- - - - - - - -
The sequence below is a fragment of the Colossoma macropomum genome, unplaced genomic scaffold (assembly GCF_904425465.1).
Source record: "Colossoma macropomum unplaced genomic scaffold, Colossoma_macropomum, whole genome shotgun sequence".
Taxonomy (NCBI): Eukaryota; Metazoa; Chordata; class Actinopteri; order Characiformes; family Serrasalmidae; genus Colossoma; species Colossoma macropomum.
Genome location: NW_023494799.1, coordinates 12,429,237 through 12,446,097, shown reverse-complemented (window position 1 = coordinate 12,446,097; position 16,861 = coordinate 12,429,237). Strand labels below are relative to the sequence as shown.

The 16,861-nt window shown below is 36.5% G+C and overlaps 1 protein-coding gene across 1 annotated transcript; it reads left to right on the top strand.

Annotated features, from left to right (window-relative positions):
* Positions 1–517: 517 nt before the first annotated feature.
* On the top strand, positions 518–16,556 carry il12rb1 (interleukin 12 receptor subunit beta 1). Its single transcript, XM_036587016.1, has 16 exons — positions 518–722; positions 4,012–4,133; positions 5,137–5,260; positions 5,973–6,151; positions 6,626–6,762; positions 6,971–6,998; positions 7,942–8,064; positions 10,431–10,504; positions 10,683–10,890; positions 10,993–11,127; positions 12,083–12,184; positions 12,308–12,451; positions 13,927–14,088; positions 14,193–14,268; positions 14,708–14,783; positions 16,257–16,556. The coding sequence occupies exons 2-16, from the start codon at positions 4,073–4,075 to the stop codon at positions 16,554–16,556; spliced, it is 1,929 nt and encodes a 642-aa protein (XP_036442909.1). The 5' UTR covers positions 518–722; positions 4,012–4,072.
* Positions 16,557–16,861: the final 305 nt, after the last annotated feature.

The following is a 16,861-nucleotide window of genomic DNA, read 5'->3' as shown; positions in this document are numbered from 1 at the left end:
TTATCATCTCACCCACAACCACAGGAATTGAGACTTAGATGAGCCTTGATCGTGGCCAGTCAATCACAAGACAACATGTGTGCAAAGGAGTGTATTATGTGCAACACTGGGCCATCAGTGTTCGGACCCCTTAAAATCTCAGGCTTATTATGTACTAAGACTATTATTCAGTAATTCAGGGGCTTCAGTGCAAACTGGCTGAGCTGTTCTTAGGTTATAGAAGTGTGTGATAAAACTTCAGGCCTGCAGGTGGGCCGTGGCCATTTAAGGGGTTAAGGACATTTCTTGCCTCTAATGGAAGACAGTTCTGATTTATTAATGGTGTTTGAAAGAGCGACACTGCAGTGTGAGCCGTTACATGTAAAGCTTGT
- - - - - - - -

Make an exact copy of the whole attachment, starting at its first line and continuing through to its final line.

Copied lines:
The sequence below is a fragment of the Colossoma macropomum genome, unplaced genomic scaffold (assembly GCF_904425465.1).
Source record: "Colossoma macropomum unplaced genomic scaffold, Colossoma_macropomum, whole genome shotgun sequence".
Taxonomy (NCBI): Eukaryota; Metazoa; Chordata; class Actinopteri; order Characiformes; family Serrasalmidae; genus Colossoma; species Colossoma macropomum.
Genome location: NW_023494799.1, coordinates 12,429,237 through 12,446,097, shown reverse-complemented (window position 1 = coordinate 12,446,097; position 16,861 = coordinate 12,429,237). Strand labels below are relative to the sequence as shown.

The 16,861-nt window shown below is 36.5% G+C and overlaps 1 protein-coding gene across 1 annotated transcript; it reads left to right on the top strand.

Annotated features, from left to right (window-relative positions):
* Positions 1–517: 517 nt before the first annotated feature.
* On the top strand, positions 518–16,556 carry il12rb1 (interleukin 12 receptor subunit beta 1). Its single transcript, XM_036587016.1, has 16 exons — positions 518–722; positions 4,012–4,133; positions 5,137–5,260; positions 5,973–6,151; positions 6,626–6,762; positions 6,971–6,998; positions 7,942–8,064; positions 10,431–10,504; positions 10,683–10,890; positions 10,993–11,127; positions 12,083–12,184; positions 12,308–12,451; positions 13,927–14,088; positions 14,193–14,268; positions 14,708–14,783; positions 16,257–16,556. The coding sequence occupies exons 2-16, from the start codon at positions 4,073–4,075 to the stop codon at positions 16,554–16,556; spliced, it is 1,929 nt and encodes a 642-aa protein (XP_036442909.1). The 5' UTR covers positions 518–722; positions 4,012–4,072.
* Positions 16,557–16,861: the final 305 nt, after the last annotated feature.

The following is a 16,861-nucleotide window of genomic DNA, read 5'->3' as shown; positions in this document are numbered from 1 at the left end:
TTATCATCTCACCCACAACCACAGGAATTGAGACTTAGATGAGCCTTGATCGTGGCCAGTCAATCACAAGACAACATGTGTGCAAAGGAGTGTATTATGTGCAACACTGGGCCATCAGTGTTCGGACCCCTTAAAATCTCAGGCTTATTATGTACTAAGACTATTATTCAGTAATTCAGGGGCTTCAGTGCAAACTGGCTGAGCTGTTCTTAGGTTATAGAAGTGTGTGATAAAACTTCAGGCCTGCAGGTGGGCCGTGGCCATTTAAGGGGTTAAGGACATTTCTTGCCTCTAATGGAAGACAGTTCTGATTTATTAATGGTGTTTGAAAGAGCGACACTGCAGTGTGAGCCGTTACATGTAAAGCTTGT